John Mackey, founder and co-CEO of Whole Foods, has famously said: "We're more than just a grocery store; we're a restaurant and a premier brand."
So the recent news that Whole Foods could put tattoo parlors inside its new "365" chain of millennial-focused stores shouldn't come as a surprise. Historically speaking, Whole Foods has always pursued a strategy of accommodating the various "missions" of its customers, even if those missions veer from the traditional role of the supermarket.
Specifically, Whole Foods recognized early on that not every supermarket customer is on the same mission. Some customers want to buy ingredients. Others want something partially prepared to take home and finish. Still others want food that is already cooked.
After parsing its customers' missions on this granular level, Whole Foods used the information to innovate around its offerings. It had the assets: stores, foot traffic, supply chains. All it had to do was invest in prep kitchens--and build out some extra space in the stores for diners. And presto: Whole Foods changed the supermarket business model as we all knew it, morphing from staid supplier of shelved food into a powerhouse retail hybrid that was--and remains--a lucrative mixture of restaurant, high-end take-out place, and old-school supermarket.
In other words, Whole Foods, which has 414 U.S. stores and $14 billion in annual revenues, did not fall prey to the textbook mistake of the once-highflying railroad industry. Here's Theodore Levitt in a legendary 1960 Harvard Business Review article, sounding like a brilliant forerunner to today's mainstream notions of customer-centric innovation. Boldface is mine:
The railroads did not stop growing because the need for passenger and freight transportation declined. That grew. The railroads are in trouble today not because that need was filled by others (cars, trucks, airplanes, and even telephones) but because it was not filled by the railroads themselves. They let others take customers away from them because they assumed themselves to be in the railroad business rather than in the transportation business. The reason they defined their industry incorrectly was that they were railroad oriented instead of transportation oriented; they were product oriented instead of customer oriented....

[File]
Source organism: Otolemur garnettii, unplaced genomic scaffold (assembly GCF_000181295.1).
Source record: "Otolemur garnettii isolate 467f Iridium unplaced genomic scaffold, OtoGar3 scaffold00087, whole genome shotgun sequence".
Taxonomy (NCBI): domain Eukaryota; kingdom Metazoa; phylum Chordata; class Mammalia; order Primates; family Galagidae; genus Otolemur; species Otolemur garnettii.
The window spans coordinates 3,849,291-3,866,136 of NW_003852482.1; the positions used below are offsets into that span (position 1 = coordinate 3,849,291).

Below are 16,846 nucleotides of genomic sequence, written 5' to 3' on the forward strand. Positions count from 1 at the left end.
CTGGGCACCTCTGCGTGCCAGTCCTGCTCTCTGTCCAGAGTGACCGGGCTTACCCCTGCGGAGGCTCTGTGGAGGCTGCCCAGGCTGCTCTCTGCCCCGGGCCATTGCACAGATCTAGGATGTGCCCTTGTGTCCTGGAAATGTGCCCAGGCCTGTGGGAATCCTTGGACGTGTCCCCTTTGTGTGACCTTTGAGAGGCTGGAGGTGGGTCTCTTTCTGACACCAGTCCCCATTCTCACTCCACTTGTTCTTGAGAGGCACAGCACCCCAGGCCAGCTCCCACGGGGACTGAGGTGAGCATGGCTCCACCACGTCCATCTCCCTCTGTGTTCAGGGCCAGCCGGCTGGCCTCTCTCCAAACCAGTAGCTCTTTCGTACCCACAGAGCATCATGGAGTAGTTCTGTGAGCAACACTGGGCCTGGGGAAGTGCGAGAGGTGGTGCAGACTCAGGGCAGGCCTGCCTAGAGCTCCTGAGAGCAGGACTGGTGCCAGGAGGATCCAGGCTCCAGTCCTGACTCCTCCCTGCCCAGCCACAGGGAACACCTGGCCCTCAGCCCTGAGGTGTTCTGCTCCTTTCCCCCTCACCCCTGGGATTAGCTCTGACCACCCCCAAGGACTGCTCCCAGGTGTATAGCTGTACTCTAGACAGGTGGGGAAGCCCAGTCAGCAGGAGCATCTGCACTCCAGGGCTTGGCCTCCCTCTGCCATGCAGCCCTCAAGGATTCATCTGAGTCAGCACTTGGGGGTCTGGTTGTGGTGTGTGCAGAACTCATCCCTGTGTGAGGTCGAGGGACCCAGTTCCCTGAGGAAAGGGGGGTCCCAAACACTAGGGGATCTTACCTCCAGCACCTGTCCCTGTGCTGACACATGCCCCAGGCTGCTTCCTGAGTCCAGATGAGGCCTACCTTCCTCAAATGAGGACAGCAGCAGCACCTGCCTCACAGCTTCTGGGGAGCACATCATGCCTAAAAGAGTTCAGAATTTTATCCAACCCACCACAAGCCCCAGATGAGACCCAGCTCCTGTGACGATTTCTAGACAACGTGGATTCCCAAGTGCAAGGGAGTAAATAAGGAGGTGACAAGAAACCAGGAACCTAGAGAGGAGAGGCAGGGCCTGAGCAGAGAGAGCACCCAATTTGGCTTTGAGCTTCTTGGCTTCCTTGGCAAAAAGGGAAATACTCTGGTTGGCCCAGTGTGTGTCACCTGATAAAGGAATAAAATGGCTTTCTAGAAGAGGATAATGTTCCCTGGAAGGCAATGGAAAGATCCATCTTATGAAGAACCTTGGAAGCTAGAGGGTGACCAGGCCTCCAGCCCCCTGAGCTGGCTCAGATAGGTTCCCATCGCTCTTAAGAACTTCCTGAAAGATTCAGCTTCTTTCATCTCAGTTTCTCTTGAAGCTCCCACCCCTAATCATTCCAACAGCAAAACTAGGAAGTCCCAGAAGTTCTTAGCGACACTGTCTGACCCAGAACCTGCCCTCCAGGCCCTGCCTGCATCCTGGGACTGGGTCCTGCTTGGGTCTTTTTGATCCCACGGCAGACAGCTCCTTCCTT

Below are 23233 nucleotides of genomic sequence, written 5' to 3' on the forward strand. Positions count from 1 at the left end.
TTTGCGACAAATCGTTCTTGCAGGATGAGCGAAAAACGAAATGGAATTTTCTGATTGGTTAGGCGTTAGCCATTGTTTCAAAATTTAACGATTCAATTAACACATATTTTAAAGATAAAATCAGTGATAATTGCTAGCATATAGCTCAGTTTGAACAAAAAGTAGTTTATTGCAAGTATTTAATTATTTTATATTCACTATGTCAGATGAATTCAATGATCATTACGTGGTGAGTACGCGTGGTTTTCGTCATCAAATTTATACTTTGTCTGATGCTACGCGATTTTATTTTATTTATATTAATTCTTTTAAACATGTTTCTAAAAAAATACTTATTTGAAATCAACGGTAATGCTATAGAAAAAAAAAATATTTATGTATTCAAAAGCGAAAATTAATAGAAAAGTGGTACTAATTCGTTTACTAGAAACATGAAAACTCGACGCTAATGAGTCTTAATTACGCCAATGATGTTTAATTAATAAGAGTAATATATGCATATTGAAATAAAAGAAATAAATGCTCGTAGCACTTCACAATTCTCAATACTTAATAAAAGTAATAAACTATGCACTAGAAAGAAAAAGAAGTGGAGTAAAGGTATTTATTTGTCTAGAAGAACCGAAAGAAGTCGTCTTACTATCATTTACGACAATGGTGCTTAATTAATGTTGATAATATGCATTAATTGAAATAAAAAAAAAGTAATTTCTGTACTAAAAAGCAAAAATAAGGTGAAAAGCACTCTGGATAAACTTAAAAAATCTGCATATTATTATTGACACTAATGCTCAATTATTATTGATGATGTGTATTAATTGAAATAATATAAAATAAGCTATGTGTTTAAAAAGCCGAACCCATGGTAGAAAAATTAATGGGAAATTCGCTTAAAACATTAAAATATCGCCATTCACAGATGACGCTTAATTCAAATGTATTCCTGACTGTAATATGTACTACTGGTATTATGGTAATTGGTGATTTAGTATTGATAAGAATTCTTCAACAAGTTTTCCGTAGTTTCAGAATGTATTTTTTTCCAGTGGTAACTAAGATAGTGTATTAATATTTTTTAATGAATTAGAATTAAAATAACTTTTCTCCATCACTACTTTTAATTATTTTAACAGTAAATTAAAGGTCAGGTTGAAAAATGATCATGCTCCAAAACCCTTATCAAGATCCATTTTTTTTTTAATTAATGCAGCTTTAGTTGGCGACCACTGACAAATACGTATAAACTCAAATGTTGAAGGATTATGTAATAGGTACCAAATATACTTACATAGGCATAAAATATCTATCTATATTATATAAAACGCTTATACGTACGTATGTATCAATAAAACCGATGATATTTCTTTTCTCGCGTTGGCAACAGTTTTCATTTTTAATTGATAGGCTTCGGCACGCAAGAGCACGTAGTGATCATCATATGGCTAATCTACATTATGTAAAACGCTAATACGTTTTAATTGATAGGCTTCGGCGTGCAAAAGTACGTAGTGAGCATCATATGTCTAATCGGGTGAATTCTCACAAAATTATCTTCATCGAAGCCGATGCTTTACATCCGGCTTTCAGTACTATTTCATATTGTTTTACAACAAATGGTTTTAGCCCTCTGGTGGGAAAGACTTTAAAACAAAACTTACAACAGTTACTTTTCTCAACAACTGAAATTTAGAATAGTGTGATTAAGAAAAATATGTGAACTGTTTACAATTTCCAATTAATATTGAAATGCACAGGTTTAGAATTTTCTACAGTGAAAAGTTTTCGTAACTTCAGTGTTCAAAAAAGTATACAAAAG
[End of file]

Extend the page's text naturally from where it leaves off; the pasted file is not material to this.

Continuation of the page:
Had Whole Foods adhered to a belief that it was strictly in the old-school supermarket business, it could not have transitioned to its unique business model. Whole Foods has always recognized that it is not just selling food. It is selling convenience--and whatever is mission-critical for its customers.
Today, those customers are not who they were 10 years ago--or even five years ago. The customer base is increasingly filled with millennials. And as my colleague Zoe Henry has reported, Whole Foods has been making a big effort to attract younger customers. The company partnered with the Cincinnati-based design firm FRCH Design Worldwide, touching up store interiors to "take some of the corporate messaging and not have it feel so corporate," FRCH's Nicole Roberts told Inc.com. Now the stores feature hanging bike wheels, wine barrel strappings, hand-crafted illustrations, and reclaimed wood.
The "365" chain, which could include both tattoo parlors and record stores, is another attempt to appeal to millennials. Yes, there are plenty of generalizations about this generation, but data suggests that millennial shopping habits--in particular, their spendthrift ways--are upending how traditional retailers do business.
In Whole Foods' case, Bloomberg.com noted that same-store sales have recently dropped "as American millennials flock to cheaper natural-goods sellers, such as Trader Joe's, Sprouts Farmers Market Inc. and even Wal-Mart Stores Inc." The most important word in the previous sentence is "cheaper." Whole Foods' "365" chain--three stores are opening this year and 10 more are planned--is the company's attempt to compete on this millennial-centric playing field.
In explaining the idea on Bloomberg TV, co-CEO Walter Robb credited the competition. "There's a number of smaller-store competitors out there that are doing a nice job," he said. "We don't see any reason why we can't go participate in that part of the market as well with our 365 by Whole Foods offer--it's going to be unique."
Time will tell whether the 365 effort pays off for the venerable brand. For now, it's clear the company isn't resting on its laurels, or clinging stubbornly to yesterday's business model.